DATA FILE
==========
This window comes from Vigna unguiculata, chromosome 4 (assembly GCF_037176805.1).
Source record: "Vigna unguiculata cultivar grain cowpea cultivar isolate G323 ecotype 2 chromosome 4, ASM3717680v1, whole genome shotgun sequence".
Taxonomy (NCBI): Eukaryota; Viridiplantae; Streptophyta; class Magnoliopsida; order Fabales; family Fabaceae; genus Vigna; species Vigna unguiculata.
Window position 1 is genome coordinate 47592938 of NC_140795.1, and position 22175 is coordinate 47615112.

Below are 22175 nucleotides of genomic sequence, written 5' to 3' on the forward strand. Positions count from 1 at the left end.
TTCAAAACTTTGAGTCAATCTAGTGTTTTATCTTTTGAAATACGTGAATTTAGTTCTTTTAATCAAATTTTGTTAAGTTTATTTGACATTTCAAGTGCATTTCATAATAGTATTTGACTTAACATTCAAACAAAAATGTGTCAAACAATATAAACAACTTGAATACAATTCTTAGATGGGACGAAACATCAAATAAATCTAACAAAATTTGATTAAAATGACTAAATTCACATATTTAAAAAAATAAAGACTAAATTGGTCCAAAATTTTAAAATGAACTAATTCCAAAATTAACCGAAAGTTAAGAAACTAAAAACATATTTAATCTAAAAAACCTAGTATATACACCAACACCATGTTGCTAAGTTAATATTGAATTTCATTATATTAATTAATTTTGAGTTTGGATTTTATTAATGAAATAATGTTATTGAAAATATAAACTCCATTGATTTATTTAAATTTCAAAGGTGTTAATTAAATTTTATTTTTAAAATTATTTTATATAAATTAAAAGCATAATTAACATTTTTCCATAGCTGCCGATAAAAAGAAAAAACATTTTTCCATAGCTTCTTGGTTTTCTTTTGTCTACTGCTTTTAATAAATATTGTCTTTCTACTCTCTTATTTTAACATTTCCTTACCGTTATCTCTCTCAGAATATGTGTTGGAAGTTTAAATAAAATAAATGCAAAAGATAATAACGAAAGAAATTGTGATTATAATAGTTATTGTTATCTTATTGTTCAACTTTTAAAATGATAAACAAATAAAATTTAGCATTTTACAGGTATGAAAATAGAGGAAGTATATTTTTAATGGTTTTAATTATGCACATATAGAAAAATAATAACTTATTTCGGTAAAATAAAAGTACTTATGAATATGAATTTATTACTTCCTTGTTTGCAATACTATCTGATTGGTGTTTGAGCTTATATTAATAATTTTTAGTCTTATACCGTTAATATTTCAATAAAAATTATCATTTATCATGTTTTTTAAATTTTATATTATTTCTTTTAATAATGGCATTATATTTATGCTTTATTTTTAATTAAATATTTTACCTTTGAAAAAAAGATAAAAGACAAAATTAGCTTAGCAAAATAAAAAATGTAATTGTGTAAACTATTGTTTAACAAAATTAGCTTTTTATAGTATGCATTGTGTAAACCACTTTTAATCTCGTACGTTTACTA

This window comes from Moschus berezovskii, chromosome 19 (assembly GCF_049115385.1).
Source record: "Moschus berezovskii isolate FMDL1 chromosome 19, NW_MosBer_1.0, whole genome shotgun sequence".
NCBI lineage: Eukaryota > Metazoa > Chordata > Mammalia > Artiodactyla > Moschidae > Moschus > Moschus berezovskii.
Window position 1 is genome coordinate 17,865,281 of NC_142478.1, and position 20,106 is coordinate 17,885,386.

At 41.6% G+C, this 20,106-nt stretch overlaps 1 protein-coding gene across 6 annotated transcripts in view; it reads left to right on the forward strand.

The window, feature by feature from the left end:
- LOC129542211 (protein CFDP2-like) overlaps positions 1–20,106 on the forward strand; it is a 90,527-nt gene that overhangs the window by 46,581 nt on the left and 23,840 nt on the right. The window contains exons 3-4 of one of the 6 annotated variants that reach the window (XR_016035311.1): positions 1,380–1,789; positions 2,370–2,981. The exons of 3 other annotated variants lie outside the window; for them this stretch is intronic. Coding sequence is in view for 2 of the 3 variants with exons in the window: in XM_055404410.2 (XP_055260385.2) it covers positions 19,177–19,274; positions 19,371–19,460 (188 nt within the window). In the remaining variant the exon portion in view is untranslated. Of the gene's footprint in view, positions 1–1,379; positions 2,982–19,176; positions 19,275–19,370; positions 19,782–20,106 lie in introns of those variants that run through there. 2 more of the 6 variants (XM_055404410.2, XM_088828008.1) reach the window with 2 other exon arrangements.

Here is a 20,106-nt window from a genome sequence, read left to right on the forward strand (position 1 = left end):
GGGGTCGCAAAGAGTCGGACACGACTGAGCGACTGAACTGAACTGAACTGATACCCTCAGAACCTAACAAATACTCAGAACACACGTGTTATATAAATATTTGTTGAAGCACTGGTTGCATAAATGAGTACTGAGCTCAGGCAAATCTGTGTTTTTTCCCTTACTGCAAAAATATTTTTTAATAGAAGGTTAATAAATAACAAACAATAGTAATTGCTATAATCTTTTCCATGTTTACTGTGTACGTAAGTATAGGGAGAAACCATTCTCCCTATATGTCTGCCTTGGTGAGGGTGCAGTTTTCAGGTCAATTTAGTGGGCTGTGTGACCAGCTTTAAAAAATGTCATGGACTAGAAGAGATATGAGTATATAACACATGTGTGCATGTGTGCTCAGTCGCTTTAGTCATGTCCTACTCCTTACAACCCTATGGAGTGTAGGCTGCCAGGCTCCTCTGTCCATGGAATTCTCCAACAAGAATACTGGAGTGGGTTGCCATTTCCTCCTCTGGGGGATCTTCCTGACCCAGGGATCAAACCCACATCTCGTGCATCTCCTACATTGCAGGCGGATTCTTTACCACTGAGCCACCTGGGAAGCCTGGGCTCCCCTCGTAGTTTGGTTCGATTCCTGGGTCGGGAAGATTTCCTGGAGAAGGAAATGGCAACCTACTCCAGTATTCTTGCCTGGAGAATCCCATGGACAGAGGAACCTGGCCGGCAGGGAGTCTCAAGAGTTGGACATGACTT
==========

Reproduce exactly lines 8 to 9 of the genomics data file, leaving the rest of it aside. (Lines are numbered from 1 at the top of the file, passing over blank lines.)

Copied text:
Source record: "Moschus berezovskii isolate FMDL1 chromosome 19, NW_MosBer_1.0, whole genome shotgun sequence".
NCBI lineage: Eukaryota > Metazoa > Chordata > Mammalia > Artiodactyla > Moschidae > Moschus > Moschus berezovskii.